- Feb 20, 2019
- Reaction score
Oh man, I honestly lost count after the first month. It didn't take alot to fade the bright red, but it took alot longer once the red mellowed out for some reason. I think the most sessions I did in a day at a tanning bed were about 6hrs worth. If it was sunny out, the guitat spent all day outside. Occasionally I would have to go outside and rotate her, or lay her down on a towel.Looks sweet. Details? How long per day/how many days?
No it's not a dumb question all. The only affect exposing the guitar to UV did was it mellowed out the brightness of the lemon yellow toner I used. The factory finish that I stripped off was pretty thick, their was also a thick vinyl sealer on her as well. All of that had UV inhibitors in it. The lacquer I use, checks, cracks and shrinks with age.Maybe a dumb question but did it affect the finish or wood or anything else other than fading?
UV rays play a part in the aging, and so does indirect light, and how old the finish in general is. Perfect example, I sprayed a 3 tone sunburst finish on a strat guitar 3 yrs ago, and I used the same red anline dye on that guitar, that I used to finish this LP. Now that strat had never been outside and was only exposed to indirect light in the house, and if you took the pickguard and input jack off, you could see the dark red that was originally sprayed 3 yrs ago. Well curiosity got the best of me, and at the beginning of April I stuck the strat outside with the LP for the entire day. At first the red band only looked lighter than it did when I put it outside, but within 2 days, looking at the guitar in person, the entire red band is gone. Now if I take a picture, somehow the red band still shows up. So I guess what I'm getting at, is since the finish on the strat was more cured than the finish on the LP, the red dye was alot weaker, which caused it to fade faster. Think about how back in the day, all the outside shows that were played(an hour here, 15 mins here day after day etc etc...) the color fade would not have happened as fast as I rushed mine. In all honesty it probably went unnoticeable until something on the guitar was removed by the owner. Something else that plays into affect with guitar finishes aging is the air quality.Interesting how folks think that UV light is what faded those original bursts. UV light doesn't penetrate through windows. So unless all those burst owners left their guitars outside all day, it was something else that faded them.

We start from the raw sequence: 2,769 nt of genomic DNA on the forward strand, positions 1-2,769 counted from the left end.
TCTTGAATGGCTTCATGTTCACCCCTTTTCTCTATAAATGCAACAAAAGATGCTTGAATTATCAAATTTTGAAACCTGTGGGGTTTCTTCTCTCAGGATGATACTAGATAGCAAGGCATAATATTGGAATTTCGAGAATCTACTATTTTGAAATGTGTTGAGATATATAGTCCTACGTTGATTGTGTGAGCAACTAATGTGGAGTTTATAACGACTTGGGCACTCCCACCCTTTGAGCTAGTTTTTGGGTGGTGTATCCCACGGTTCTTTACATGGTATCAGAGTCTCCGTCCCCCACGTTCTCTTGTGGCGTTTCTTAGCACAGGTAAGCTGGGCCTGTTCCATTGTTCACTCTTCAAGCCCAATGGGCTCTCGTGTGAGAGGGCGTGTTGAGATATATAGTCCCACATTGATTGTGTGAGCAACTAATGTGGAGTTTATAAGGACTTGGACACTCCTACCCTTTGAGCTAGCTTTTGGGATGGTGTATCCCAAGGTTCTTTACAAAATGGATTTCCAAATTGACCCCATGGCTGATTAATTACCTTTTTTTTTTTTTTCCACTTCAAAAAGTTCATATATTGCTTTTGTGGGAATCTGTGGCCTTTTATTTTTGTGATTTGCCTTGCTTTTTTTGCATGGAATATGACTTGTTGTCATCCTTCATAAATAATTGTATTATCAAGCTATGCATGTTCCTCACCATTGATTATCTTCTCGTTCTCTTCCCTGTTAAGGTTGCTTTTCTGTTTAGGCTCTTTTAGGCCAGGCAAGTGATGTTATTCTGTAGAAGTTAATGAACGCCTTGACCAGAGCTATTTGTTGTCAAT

I actually do remember how it was playability wise. Currently she needs new strings, and a setup along with a new nut, b/c the nut aged with the exposure. Other then that, when I play the guitar unplugged, it sounds more vibrant or resonant since I've stripped the factory finish and vinyl sealer off. What really improved the tone on the guitar was the two gold top hat vol, & tone knobs I put on, as well as the Gibson Historic M-69 pickup rings I installed...we all know the tone is in swapping out plastic parts
I'm actually glad that you mentioned this, b/c I originally sprayed a blue/brown shader band before I sprayed the red. That blue/brown brand was supposed to be UV resistant...it had completely fade out before the red band faded.some fade to a dark bourbon/teaburst, some lose all pigment.
What you are looking at is my LP guitar I faded. I shared the picture of the guitar inside so you all could see how it looks when indirect light hits it. The other pictures of the guitar outside, are so you all could see what it looks like in direct sunlight.This is like those weight loss before/after photos- except the opposite. Before: taken indoors, colors are vibrant, rich. After: taken outdoors- photo is over exposed, washout, etc...,
like comparing tomatoes and lemons...
I really don’t know what I am looking at.
So they are both ‘after’ photos?What you are looking at is my LP guitar I faded. I shared the picture of the guitar inside so you all could see how it looks when indirect light hits it. The other pictures of the guitar outside, are so you all could see what it looks like in direct sunlight.
Funny thing is, if you see the guitar in person, it looks more amberish.